Today many people know Easter Lake and Easter Lake Park to be one of the many great recreational resources offered by Polk County Conservation providing trails, park shelters, play grounds and volleyball courts, boating, fishing, and even a beach. However, not so many years ago the Easter Lake area was better known for farmland and coal.
Imagine its 1930 in Des Moines, its late summer and you are wanting to go for a swim to cool off- where would you go? Certainly not Easter Lake! Pictured below is what Easter Lake looked like in 1930.
Easter Lake Through the Decades
As you can see Easter Lake has undergone a lot of change since 1930. Read more to learn about the exciting history of the creation of Easter Lake and Easter Lake Park.
The Creation of Easter Lake
Until 1967 no one was going to Easter Lake for boating or to fish and that is because historically the Easter Lake Watershed was primarily agricultural land, and before that oak savanna and tall grass prairie. Did you know Easter Lake was also the site of the last operating coal mine in all of Polk County? (Click here for an interactive map of historic coal mines in Iowa).
In 1959 the strip coal mine was closed. This closure opened the doors for discussion of what to do with the land. Initially, it was suggested the site be turned into a landfill. News of this proposed landfill sparked a group of neighborhood leaders to form the South Town Lake and Development Society around 1960 which led the effort to promote the creation of a new park. In 1965, construction of Easter Lake, the dam, and spillway began. In 1967, Easter Lake was officially open.
New Development Threatens Water Quality at Easter Lake
For the City of Des Moines and Polk County, the creation of a new lake and park was an exciting time. The lake offered new recreational activities like boating and fishing on the south side of town. However in addition to being a great spot for recreation, Easter Lake offered an attractive location for new housing developments.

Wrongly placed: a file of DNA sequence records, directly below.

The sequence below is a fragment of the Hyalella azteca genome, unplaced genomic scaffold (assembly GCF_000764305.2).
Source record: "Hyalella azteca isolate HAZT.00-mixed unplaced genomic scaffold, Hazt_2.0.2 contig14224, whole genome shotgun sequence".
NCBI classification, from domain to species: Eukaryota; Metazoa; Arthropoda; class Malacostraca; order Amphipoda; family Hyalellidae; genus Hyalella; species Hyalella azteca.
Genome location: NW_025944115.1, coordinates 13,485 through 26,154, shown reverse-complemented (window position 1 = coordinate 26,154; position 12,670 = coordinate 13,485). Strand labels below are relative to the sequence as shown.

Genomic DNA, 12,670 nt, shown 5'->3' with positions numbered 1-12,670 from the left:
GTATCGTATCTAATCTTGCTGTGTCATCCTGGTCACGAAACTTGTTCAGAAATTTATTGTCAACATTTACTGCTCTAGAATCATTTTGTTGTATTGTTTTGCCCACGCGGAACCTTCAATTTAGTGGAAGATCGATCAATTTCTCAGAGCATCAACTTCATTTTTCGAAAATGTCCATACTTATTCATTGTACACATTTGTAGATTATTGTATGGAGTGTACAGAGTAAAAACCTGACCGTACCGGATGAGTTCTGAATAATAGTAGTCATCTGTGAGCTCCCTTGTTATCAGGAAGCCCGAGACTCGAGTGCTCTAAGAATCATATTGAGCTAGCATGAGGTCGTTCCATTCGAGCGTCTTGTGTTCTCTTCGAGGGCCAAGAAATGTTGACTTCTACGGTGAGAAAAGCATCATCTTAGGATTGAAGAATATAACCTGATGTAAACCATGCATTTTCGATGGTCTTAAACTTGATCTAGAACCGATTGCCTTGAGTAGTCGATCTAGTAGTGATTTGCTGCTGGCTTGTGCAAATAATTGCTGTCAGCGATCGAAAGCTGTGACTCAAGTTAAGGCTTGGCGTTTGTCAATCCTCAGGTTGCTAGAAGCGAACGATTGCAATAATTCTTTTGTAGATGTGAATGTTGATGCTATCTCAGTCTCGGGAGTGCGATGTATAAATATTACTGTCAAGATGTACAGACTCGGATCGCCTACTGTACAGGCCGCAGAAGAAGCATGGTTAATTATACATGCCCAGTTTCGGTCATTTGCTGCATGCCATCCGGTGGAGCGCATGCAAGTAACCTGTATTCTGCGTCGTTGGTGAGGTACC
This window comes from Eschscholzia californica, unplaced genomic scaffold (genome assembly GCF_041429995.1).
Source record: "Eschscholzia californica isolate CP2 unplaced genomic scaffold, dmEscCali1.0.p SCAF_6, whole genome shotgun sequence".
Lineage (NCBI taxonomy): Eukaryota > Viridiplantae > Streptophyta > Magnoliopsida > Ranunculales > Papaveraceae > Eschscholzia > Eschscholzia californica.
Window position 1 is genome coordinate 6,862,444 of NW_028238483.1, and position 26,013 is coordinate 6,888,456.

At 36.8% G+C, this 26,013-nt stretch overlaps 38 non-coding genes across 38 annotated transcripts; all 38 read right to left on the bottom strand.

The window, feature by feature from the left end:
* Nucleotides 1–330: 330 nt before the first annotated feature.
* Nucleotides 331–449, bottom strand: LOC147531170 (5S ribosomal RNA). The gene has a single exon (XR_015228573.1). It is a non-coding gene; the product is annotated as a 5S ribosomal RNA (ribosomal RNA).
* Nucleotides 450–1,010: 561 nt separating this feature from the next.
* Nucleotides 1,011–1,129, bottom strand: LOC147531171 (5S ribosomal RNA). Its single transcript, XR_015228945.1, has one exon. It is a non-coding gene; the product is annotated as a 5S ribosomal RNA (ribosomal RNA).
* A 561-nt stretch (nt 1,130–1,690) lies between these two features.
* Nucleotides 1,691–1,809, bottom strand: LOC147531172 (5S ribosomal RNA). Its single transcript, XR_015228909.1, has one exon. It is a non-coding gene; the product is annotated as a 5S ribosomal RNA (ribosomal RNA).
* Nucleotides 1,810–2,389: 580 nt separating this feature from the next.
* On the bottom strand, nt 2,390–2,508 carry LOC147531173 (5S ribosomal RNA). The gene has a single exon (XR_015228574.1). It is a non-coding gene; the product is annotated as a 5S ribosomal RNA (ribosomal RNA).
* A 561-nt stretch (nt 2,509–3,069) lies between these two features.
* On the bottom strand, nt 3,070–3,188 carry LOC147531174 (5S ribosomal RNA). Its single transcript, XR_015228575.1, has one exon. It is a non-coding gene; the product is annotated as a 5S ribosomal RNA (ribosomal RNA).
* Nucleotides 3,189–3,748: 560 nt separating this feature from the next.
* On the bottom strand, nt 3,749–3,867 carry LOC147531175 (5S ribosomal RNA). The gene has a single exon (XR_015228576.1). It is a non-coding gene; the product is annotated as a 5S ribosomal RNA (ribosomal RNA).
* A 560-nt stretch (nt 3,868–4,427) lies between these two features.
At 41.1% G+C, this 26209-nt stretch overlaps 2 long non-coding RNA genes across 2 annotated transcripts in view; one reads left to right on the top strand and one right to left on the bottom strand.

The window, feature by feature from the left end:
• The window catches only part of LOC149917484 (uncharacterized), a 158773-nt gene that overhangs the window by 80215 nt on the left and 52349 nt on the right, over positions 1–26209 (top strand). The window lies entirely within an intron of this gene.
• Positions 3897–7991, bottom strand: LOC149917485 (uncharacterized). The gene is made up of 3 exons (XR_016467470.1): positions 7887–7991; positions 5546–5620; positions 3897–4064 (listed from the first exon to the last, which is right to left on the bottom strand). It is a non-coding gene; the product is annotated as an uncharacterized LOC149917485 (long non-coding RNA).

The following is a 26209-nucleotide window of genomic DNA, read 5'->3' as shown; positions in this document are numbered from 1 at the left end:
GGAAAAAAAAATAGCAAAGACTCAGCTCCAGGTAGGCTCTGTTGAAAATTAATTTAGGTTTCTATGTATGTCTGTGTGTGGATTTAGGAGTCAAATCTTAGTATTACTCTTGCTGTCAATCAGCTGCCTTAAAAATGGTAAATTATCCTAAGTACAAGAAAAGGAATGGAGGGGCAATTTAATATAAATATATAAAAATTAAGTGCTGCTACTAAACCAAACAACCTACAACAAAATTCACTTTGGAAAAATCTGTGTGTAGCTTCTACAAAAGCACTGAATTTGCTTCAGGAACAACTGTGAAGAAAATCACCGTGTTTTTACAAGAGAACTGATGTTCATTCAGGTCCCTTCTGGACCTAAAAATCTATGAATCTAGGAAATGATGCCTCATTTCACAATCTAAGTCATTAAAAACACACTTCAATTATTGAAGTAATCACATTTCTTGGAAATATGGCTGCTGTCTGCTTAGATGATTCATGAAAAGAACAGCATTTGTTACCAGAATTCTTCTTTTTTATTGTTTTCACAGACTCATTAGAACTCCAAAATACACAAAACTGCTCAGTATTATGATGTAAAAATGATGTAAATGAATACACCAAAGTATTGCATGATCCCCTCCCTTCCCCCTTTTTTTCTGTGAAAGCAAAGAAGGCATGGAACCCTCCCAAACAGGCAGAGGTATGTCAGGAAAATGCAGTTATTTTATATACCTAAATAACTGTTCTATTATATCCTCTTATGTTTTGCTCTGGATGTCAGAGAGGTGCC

By the early 1990s, housing developments began springing up around Easter Lake at a rapid pace. Much to the dismay of lake users, silt from construction sites was entering Easter Lake at alarming rates. The silt from the nearby construction sites in addition to sediment deposited from stream bank erosion in Yeader Creek and the overall watershed decreased water quality and contributed to an overall 30% reduction of lake volume from 1967 to 2012.
Today most of the Easter Lake Watershed has been urbanized. Urbanization has increased stormwater runoff leading to greater pollution into Easter Lake through sedimentation, pollution from trash, oils, fertilizers and other chemicals that run off roads, parking lots, lawns and other surfaces overall decreasing water quality and recreational use of Easter Lake.
Click the images below to see how the watershed has changed and developed over time.
The good news is however, we can change the fate of Easter Lake. The formation of Easter Lake was led by the community, and it is through community action that we can restore it.
Through the restoration of Easter Lake project partners are working on repairing and restoring the lake through dredging, shoreline work, and improving the fishery. Upstream we are working on stabilizing Yeader Creek and working with landowners including residents and businesses to minimize their impact by using urban conservation practices such as soil quality restoration, rain gardens, rain barrels, and more. Working together with project partners and residents of the watershed we can positively impact Easter Lake now and into the future. Every effort to reduce stormwater runoff at your home, recycling efforts and minimizing trash, stopping the use of phosphorus fertilizer, among other things helps to improve our local water quality bettering our community.
If you are interested in learning more about how you can positively impact Easter Lake considering installing a conservation practice or volunteering with us!
Together we can make the difference.
- Click here to learn more about conservation practices
- Click here to learn more about upcoming volunteer opportunities
- For questions about conservation practices, available funding for residents, or volunteering contact the watershed coordinator. Information on how to reach us can be found on our contact page
- Click here to learn more about progress and projects as part of the Easter Lake Watershed Project
Historical images for this page are referenced from the Iowa DNR Historic Mapping Interactive site. Click here to visit interactive mapping site.
Additional historic photos were found using the Polk County GIS Mapping site. Click here to visit site.